Teddy bear games and puzzles; Orchard Toys, Debdale Lane, Keyworth, Nottingham NG12 5HN.
If games and activities are designed to aid children's learning, then there is no better way of evaluating them than testing them on real clients. Orchard Toys has designed a range of products using friendly teddy bears which always appeal to the young consumer. Results of our tests at Wickbourne infants school in West Sussex confirm that the games appeal to children and are colourful and durable.
One of the most popular of the six products with our three to four-year-olds was also the winner of a best toy award in 1994 - Tell Me a Story - Goldilocks and the Three Bears (Pounds 7.99). This large jigsaw puzzle plus tape cassette is an excellent group or class activity and is easy to use. The children enjoyed it enormously and wanted to do it over and over again. Since it encompasses a wide range of skills - listening, story sequencing, matching and sizes - it is suitable for repeated use.
The game the children found most exciting was the Teddy Bear Colour Match Express (Pounds 5.50). Each player has to match coloured teddies with the trucks of a train. The game benefits from being self-maintaining and self-correcting. We substituted the small die included with the game with a larger one more suited to children's small hands and ensuring easier recognition of the thrown colour.
The ABC Floor Puzzle (Pounds 6.25) is a large jigsaw puzzle which was popular with the more able or slightly older children. It succeeds as a self-correcting learning aid for the alphabet and the large pieces are attractive and easy to handle.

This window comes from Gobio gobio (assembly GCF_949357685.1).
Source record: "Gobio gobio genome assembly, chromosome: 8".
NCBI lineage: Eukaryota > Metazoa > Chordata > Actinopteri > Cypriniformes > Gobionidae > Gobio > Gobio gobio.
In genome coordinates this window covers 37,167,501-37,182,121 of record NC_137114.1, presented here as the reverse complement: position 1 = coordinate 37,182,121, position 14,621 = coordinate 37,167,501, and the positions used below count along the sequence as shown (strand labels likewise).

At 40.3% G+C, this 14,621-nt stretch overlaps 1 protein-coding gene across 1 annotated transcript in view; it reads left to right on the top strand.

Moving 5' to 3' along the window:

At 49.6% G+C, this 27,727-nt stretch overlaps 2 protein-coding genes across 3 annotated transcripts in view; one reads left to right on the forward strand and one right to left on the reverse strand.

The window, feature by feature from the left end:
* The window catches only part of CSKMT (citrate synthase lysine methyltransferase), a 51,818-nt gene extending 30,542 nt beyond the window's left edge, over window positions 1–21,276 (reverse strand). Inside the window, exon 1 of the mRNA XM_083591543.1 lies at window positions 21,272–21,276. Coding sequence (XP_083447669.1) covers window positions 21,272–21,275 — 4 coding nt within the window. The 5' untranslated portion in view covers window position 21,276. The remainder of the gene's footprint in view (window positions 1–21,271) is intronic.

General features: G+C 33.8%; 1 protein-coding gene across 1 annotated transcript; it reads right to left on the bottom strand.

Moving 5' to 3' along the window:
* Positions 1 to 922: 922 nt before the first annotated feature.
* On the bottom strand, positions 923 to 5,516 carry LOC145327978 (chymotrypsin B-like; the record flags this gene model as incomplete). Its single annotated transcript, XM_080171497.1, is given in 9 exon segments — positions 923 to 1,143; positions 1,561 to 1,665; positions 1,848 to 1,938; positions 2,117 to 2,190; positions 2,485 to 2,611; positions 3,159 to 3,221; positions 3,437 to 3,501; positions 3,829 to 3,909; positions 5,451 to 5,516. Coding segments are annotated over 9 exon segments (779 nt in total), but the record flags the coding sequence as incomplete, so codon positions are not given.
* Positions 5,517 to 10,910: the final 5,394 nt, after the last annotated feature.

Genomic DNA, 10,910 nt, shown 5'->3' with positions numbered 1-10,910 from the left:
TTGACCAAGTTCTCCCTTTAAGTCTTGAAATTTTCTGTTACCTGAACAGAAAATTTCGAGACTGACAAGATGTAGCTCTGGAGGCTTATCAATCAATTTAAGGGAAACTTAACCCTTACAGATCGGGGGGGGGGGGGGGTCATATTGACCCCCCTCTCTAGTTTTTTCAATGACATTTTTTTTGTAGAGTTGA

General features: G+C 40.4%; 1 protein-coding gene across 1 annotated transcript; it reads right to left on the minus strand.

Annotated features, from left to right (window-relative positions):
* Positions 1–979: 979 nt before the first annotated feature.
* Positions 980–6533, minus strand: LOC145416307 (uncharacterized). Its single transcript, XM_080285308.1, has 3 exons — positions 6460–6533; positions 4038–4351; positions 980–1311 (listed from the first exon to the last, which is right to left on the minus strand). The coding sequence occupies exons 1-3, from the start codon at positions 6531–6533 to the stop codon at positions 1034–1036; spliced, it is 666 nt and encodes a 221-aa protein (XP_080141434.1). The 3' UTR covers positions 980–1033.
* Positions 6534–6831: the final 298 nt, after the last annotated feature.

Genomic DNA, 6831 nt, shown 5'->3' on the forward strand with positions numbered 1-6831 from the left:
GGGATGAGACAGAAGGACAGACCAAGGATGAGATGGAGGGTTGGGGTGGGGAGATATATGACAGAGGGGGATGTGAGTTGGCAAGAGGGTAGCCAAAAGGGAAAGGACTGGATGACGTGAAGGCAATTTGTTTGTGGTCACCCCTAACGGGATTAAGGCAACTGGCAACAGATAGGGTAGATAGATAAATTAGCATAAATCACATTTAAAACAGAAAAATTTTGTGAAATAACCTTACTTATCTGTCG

All the games and activities proved to be a novel way of teaching or reinforcing basic skills and concepts.
They are described as suitable for the age range three to seven years, but most - particularly Guess the Weather and the Match and Count Bear - require either adult assistance or an existing knowledge of the skills involved. A more realistic age range, would probably be four or five to seven years.
The last activity tested on our children was Teddy Bear Opposites (Pounds 5.50) in which pairs of cards show teddy bear contrasts which have to be matched. The cards are tough, durable board and are self-corrective, but they do not interlock in the usual jigsaw manner. This seems to make it more difficult for the children to match them.
However, since the children who did not already have an appreciation of opposites treated it as simply a physical matching puzzle, the game is not very effective in teaching the concept and was perceived as being difficult. A helping adult hand was needed to get the most out of it.
Carol Raby is head of Wickbourne infants school, West Sussex.